I haven't seen any of Nolan's other films yet except for his two Batman movies which I loved. Some aspects of "Inception" reminded me of Nolan's Batman films especially the technique of expediently telling a part of the story with spliced scenes that hastily transition from one to the next (this happened in the first half of "Inception" when they were preparing for the mission) and also the almost ridiculously intricately planned plots of the antagonist: in the last Batman film, The Joker kept things suspenseful by designing complicated obstacle courses for the hero to get through and in "Inception" Dom's wife Mal put together a complex "trap" of sorts to try to force Dom to commit suicide with her.
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Before I'd seen the movie, I had read a bunch of reviews and most of them call attention to the symbolic name of the character Ariadne which alludes to the Greek myth of the labyrinth. In the Greek myth she helps Theseus find his way out of the labyrinth by giving him a ball of thread to unravel through his journey. It's interesting to note the name of the main character in "Inception," Dom Cobb, conjures cobweb and a web/thread connection with Ariadne. One of the popular interpretations of the film is that Ariadne is either a psychotherapist helping Dom overcome his interior troubles or a similarly helpful figure who's just a projection of his psyche.
The focal point of the 'inception' they're trying to enact, the individual inside whose mind they're planting an idea, is named Robert Fischer or "Bobby" Fischer and, in a film that's been described by some critics as a chess game, it's possible Nolan is whimsically connecting Dom's inner search for catharsis with the character whose mind they're traveling into.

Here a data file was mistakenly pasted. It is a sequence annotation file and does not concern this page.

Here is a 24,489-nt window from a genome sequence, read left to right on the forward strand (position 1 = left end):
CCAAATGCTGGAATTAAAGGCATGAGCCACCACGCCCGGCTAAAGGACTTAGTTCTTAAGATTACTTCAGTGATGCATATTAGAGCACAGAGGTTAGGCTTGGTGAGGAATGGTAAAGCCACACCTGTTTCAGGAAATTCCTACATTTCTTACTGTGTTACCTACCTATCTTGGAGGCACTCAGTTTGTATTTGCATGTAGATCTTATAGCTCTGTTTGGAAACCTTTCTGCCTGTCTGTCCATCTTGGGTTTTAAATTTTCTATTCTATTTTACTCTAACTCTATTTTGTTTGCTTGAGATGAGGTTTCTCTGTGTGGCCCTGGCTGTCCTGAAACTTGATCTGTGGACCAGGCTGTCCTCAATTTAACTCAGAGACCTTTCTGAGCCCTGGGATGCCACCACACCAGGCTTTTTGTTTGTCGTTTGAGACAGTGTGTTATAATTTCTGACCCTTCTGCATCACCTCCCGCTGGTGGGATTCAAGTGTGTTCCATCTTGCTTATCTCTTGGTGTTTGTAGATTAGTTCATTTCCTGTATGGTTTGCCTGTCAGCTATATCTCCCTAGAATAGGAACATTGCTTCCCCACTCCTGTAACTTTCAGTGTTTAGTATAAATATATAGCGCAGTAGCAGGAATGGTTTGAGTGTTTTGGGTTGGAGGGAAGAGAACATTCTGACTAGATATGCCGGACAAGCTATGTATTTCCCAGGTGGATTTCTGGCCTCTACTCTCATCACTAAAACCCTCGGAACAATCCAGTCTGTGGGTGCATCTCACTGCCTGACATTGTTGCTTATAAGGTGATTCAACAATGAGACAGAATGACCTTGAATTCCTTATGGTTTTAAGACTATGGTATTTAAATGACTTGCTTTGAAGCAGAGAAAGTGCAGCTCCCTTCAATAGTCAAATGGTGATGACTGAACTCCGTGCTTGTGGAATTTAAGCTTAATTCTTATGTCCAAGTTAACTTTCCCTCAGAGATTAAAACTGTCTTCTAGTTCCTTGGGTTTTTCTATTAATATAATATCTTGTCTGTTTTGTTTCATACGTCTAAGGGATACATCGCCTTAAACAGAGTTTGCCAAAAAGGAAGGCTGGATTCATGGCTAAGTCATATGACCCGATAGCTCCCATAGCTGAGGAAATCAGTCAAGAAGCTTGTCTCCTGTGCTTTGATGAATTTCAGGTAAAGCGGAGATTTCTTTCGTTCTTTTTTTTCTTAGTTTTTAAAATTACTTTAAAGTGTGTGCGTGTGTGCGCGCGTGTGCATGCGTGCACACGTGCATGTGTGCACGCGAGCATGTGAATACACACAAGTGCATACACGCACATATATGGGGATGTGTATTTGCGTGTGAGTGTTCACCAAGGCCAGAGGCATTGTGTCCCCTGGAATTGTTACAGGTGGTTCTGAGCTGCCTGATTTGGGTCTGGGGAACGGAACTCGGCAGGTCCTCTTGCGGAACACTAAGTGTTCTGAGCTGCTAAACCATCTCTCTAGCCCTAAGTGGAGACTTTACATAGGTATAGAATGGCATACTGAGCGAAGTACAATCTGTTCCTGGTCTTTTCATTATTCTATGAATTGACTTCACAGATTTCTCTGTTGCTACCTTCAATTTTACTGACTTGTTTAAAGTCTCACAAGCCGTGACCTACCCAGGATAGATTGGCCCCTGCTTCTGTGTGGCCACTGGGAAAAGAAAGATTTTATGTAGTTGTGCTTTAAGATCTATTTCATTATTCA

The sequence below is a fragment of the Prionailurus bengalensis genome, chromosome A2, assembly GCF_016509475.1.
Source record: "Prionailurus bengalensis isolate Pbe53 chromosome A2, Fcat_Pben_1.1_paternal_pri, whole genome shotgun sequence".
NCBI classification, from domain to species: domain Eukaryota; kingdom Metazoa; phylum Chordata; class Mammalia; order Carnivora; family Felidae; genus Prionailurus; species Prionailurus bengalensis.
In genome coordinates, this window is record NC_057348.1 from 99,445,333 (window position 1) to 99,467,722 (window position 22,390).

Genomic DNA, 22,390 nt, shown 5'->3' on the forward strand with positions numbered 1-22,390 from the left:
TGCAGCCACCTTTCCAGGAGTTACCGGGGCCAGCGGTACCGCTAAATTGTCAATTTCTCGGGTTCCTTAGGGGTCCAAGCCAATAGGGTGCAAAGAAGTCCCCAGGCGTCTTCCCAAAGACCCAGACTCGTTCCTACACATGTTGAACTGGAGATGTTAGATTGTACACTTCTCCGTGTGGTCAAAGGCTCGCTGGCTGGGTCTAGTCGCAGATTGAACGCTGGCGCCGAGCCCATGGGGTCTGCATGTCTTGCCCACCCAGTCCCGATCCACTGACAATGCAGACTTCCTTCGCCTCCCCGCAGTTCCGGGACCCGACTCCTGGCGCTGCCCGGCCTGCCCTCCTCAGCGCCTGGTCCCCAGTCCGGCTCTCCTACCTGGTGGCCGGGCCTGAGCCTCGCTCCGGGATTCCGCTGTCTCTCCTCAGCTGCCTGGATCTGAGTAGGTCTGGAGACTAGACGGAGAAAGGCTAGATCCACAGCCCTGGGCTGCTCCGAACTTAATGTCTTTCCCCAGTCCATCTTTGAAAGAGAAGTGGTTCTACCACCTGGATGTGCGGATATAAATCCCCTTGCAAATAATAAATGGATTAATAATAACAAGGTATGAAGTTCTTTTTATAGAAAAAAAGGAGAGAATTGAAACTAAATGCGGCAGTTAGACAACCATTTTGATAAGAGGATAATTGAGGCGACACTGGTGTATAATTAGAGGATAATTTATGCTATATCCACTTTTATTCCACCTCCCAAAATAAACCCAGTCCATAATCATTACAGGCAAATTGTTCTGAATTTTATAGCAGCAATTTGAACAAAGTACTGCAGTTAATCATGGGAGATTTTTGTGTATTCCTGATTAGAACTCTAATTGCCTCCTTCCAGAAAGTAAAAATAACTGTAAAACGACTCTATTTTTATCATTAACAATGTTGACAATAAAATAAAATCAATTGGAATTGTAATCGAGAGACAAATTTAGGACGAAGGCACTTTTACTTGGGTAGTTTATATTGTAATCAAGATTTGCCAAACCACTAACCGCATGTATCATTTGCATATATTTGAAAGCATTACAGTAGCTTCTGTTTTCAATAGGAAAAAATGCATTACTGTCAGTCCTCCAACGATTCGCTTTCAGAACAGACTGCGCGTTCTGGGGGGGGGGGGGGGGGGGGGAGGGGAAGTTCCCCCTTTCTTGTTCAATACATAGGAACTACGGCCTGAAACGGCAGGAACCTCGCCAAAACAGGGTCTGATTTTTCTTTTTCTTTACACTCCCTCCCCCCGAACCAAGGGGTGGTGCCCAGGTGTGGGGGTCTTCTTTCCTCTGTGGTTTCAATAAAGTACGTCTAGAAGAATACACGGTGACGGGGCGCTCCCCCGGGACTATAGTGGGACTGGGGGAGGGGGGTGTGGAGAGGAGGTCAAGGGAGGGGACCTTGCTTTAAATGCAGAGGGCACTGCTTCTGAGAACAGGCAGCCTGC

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Perhaps the coolest interpretation of the film I've seen thus far is that it's all a metaphor for filmmaking itself, more specifically a metaphor for Nolan's way of directing. Devin Faraci of the website CHUD (Cinematic Happening Under Development) wrote an excellent article describing this interpretation:
The film is a metaphor for the way that Nolan as a director works, and what he's ultimately saying is that the catharsis found in a dream is as real as the catharsis found in a movie is as real as the catharsis found in life. Inception is about making movies, and cinema is the shared dream that truly interests the director.He then convincingly makes the case for each character in the film representing an aspect of the filmmaking crew: